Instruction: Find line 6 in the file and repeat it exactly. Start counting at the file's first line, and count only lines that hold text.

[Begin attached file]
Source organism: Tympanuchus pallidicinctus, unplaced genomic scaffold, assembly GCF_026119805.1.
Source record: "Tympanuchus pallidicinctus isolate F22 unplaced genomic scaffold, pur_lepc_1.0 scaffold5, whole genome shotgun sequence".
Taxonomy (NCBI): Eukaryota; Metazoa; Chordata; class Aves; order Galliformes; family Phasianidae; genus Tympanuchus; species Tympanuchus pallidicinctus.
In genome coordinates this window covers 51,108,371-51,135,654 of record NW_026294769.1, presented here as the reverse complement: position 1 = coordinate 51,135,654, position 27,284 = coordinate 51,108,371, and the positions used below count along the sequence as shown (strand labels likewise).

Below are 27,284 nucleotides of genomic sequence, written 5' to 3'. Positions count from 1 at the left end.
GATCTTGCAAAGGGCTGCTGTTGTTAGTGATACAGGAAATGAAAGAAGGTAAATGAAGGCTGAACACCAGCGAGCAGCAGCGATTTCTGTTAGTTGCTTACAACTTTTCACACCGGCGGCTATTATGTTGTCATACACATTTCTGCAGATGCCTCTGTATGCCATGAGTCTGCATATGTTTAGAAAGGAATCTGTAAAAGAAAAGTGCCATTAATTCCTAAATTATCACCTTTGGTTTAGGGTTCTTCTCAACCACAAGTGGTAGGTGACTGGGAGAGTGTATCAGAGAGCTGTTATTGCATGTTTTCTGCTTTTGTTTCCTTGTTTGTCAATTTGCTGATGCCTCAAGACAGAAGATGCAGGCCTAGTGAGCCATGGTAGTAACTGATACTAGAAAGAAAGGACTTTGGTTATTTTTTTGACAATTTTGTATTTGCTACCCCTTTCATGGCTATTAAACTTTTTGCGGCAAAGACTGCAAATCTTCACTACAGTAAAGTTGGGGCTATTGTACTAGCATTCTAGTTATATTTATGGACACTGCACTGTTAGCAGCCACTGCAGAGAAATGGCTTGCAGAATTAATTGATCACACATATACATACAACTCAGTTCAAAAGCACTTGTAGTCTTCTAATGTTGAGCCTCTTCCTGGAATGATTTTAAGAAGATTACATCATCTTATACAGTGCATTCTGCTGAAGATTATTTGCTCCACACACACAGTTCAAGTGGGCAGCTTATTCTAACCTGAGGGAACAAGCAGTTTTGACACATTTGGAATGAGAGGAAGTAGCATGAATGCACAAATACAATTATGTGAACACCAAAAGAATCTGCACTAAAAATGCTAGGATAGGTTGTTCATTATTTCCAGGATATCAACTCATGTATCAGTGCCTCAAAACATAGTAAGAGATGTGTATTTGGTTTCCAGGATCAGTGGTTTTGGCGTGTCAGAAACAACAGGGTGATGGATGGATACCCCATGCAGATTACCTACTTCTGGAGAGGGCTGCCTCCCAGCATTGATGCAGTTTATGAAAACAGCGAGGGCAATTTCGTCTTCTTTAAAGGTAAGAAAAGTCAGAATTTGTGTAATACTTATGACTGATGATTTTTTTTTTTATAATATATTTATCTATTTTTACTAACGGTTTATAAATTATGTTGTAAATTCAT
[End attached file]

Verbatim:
GATCTTGCAAAGGGCTGCTGTTGTTAGTGATACAGGAAATGAAAGAAGGTAAATGAAGGCTGAACACCAGCGAGCAGCAGCGATTTCTGTTAGTTGCTTACAACTTTTCACACCGGCGGCTATTATGTTGTCATACACATTTCTGCAGATGCCTCTGTATGCCATGAGTCTGCATATGTTTAGAAAGGAATCTGTAAAAGAAAAGTGCCATTAATTCCTAAATTATCACCTTTGGTTTAGGGTTCTTCTCAACCACAAGTGGTAGGTGACTGGGAGAGTGTATCAGAGAGCTGTTATTGCATGTTTTCTGCTTTTGTTTCCTTGTTTGTCAATTTGCTGATGCCTCAAGACAGAAGATGCAGGCCTAGTGAGCCATGGTAGTAACTGATACTAGAAAGAAAGGACTTTGGTTATTTTTTTGACAATTTTGTATTTGCTACCCCTTTCATGGCTATTAAACTTTTTGCGGCAAAGACTGCAAATCTTCACTACAGTAAAGTTGGGGCTATTGTACTAGCATTCTAGTTATATTTATGGACACTGCACTGTTAGCAGCCACTGCAGAGAAATGGCTTGCAGAATTAATTGATCACACATATACATACAACTCAGTTCAAAAGCACTTGTAGTCTTCTAATGTTGAGCCTCTTCCTGGAATGATTTTAAGAAGATTACATCATCTTATACAGTGCATTCTGCTGAAGATTATTTGCTCCACACACACAGTTCAAGTGGGCAGCTTATTCTAACCTGAGGGAACAAGCAGTTTTGACACATTTGGAATGAGAGGAAGTAGCATGAATGCACAAATACAATTATGTGAACACCAAAAGAATCTGCACTAAAAATGCTAGGATAGGTTGTTCATTATTTCCAGGATATCAACTCATGTATCAGTGCCTCAAAACATAGTAAGAGATGTGTATTTGGTTTCCAGGATCAGTGGTTTTGGCGTGTCAGAAACAACAGGGTGATGGATGGATACCCCATGCAGATTACCTACTTCTGGAGAGGGCTGCCTCCCAGCATTGATGCAGTTTATGAAAACAGCGAGGGCAATTTCGTCTTCTTTAAAGGTAAGAAAAGTCAGAATTTGTGTAATACTTATGACTGATGATTTTTTTTTTTATAATATATTTATCTATTTTTACTAACGGTTTATAAATTATGTTGTAAATTCAT